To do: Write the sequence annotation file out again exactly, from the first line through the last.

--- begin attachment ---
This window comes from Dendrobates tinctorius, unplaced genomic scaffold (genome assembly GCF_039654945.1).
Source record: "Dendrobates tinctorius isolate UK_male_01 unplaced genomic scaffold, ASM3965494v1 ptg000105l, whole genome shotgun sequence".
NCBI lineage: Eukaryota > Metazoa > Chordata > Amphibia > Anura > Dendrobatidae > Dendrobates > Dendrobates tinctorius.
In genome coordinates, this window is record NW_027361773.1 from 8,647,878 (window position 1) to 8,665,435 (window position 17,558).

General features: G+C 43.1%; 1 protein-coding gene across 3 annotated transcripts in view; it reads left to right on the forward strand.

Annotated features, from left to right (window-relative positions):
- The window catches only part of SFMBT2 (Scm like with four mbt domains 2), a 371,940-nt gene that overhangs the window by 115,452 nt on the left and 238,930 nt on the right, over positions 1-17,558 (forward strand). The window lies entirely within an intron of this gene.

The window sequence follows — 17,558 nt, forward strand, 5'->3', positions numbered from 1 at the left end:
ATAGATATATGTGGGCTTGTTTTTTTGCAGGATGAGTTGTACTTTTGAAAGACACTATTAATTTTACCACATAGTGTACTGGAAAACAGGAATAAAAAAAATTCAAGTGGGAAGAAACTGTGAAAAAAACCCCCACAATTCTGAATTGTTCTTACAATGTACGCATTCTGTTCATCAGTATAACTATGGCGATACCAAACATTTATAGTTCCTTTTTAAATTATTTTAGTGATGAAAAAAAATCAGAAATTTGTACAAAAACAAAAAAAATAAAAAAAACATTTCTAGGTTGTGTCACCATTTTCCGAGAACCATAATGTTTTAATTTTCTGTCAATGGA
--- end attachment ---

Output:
This window comes from Dendrobates tinctorius, unplaced genomic scaffold (genome assembly GCF_039654945.1).
Source record: "Dendrobates tinctorius isolate UK_male_01 unplaced genomic scaffold, ASM3965494v1 ptg000105l, whole genome shotgun sequence".
NCBI lineage: Eukaryota > Metazoa > Chordata > Amphibia > Anura > Dendrobatidae > Dendrobates > Dendrobates tinctorius.
In genome coordinates, this window is record NW_027361773.1 from 8,647,878 (window position 1) to 8,665,435 (window position 17,558).

General features: G+C 43.1%; 1 protein-coding gene across 3 annotated transcripts in view; it reads left to right on the forward strand.

Annotated features, from left to right (window-relative positions):
- The window catches only part of SFMBT2 (Scm like with four mbt domains 2), a 371,940-nt gene that overhangs the window by 115,452 nt on the left and 238,930 nt on the right, over positions 1-17,558 (forward strand). The window lies entirely within an intron of this gene.

The window sequence follows — 17,558 nt, forward strand, 5'->3', positions numbered from 1 at the left end:
ATAGATATATGTGGGCTTGTTTTTTTGCAGGATGAGTTGTACTTTTGAAAGACACTATTAATTTTACCACATAGTGTACTGGAAAACAGGAATAAAAAAAATTCAAGTGGGAAGAAACTGTGAAAAAAACCCCCACAATTCTGAATTGTTCTTACAATGTACGCATTCTGTTCATCAGTATAACTATGGCGATACCAAACATTTATAGTTCCTTTTTAAATTATTTTAGTGATGAAAAAAAATCAGAAATTTGTACAAAAACAAAAAAAATAAAAAAAACATTTCTAGGTTGTGTCACCATTTTCCGAGAACCATAATGTTTTAATTTTCTGTCAATGGA